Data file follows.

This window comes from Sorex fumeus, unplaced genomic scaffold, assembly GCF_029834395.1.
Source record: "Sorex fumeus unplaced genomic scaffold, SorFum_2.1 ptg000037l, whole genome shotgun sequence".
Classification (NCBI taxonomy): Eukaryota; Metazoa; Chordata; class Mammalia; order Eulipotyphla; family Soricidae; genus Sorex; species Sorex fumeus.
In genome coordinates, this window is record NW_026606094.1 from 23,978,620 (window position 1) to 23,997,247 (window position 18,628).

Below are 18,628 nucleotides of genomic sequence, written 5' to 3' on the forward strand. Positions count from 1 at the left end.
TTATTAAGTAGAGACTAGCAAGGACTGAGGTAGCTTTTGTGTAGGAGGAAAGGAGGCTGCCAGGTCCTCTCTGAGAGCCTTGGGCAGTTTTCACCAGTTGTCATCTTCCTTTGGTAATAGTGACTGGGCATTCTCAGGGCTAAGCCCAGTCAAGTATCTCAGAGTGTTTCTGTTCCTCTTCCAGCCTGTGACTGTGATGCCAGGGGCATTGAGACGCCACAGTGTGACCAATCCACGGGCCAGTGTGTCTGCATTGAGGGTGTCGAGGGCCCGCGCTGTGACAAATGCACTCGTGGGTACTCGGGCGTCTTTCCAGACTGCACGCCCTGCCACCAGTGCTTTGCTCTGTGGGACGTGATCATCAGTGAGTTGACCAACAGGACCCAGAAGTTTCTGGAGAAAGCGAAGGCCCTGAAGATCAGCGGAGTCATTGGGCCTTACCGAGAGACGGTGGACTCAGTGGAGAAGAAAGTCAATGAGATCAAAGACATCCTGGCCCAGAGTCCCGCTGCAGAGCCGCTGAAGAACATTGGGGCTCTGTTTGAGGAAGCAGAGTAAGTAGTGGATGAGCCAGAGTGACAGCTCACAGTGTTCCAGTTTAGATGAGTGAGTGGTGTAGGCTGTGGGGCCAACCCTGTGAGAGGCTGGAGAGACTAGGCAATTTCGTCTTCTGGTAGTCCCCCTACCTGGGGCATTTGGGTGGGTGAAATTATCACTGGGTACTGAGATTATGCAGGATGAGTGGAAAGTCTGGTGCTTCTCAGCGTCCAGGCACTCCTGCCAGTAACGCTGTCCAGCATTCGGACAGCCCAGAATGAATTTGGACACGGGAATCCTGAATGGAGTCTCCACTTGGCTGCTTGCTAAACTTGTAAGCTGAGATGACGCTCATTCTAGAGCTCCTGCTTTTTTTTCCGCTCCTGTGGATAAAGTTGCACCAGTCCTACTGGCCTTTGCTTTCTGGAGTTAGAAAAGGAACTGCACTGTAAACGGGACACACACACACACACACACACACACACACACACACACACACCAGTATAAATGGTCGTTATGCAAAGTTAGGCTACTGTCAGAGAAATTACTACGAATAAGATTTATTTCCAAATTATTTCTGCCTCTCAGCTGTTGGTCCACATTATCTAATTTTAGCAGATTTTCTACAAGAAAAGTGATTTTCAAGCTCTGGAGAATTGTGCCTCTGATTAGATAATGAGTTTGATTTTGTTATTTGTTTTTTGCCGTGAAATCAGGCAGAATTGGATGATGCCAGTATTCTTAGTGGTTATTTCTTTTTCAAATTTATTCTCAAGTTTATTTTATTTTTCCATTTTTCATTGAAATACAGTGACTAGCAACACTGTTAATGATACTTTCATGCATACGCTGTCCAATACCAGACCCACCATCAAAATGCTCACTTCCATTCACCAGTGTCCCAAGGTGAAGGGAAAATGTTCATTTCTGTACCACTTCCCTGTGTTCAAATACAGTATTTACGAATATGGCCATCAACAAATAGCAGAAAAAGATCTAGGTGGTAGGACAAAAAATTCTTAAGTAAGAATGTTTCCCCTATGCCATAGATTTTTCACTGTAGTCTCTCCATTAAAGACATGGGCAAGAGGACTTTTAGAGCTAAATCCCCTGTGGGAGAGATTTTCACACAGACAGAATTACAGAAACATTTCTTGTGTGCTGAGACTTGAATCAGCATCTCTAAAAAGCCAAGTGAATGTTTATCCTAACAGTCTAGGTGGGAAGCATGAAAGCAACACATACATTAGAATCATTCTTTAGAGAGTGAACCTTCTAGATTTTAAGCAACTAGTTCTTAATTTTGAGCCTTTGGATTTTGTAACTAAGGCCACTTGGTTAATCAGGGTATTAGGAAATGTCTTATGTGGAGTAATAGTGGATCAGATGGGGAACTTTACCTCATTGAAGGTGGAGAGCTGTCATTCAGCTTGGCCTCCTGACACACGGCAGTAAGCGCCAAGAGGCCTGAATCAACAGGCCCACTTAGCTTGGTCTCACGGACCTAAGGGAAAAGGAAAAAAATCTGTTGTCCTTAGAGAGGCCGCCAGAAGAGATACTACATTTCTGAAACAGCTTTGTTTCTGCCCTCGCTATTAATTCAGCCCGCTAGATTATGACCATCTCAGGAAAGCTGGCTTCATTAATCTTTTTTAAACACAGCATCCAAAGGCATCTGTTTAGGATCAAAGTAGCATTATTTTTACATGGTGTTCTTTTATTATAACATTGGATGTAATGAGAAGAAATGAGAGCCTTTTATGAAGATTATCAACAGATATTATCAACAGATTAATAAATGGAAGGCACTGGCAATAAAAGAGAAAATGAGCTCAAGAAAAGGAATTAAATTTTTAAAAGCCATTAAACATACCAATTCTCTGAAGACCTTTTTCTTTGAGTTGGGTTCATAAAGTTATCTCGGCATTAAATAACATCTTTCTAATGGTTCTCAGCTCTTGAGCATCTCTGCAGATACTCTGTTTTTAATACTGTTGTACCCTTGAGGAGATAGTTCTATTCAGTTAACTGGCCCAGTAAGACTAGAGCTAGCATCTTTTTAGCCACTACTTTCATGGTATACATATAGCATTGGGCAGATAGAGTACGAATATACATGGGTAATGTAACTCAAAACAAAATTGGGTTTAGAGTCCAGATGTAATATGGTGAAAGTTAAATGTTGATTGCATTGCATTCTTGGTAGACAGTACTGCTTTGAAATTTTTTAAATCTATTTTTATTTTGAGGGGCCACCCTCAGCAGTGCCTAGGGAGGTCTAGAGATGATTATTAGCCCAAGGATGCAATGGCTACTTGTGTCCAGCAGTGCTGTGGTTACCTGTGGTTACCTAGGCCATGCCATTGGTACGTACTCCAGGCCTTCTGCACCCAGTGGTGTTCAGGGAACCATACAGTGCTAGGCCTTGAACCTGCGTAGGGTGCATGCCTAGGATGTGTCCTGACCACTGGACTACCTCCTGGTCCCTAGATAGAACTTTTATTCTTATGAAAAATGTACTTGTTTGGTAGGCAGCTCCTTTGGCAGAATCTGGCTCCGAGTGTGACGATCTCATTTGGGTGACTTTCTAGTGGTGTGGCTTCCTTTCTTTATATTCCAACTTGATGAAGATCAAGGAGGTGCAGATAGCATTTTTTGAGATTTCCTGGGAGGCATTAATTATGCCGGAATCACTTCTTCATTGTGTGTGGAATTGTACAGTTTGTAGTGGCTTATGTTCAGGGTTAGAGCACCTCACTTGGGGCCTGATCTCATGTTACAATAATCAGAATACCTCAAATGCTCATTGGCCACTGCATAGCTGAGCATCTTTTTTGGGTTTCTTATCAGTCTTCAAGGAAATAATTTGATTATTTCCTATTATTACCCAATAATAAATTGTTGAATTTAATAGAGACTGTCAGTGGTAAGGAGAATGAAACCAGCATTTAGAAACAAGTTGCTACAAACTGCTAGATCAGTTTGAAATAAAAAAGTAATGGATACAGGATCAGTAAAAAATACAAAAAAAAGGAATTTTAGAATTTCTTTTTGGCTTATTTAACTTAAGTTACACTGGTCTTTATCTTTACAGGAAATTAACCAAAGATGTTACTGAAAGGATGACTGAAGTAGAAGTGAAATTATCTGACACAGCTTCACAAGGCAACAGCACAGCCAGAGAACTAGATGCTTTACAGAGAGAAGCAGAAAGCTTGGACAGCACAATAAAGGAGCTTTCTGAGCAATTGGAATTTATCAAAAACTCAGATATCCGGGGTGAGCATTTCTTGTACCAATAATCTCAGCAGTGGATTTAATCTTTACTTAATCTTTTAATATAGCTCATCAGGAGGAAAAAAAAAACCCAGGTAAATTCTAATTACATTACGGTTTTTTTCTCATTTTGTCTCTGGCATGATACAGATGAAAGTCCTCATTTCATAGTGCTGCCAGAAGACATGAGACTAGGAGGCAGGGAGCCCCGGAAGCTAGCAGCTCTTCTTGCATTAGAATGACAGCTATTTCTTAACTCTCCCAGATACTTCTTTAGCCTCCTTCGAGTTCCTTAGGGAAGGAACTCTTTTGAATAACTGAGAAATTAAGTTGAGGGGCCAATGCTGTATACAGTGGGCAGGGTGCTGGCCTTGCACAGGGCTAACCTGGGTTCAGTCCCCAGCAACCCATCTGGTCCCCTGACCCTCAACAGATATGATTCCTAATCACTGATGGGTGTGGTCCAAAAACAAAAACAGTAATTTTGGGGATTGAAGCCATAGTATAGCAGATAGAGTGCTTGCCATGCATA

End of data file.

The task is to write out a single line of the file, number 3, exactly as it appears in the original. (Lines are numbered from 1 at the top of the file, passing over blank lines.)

Classification (NCBI taxonomy): Eukaryota; Metazoa; Chordata; class Mammalia; order Eulipotyphla; family Soricidae; genus Sorex; species Sorex fumeus.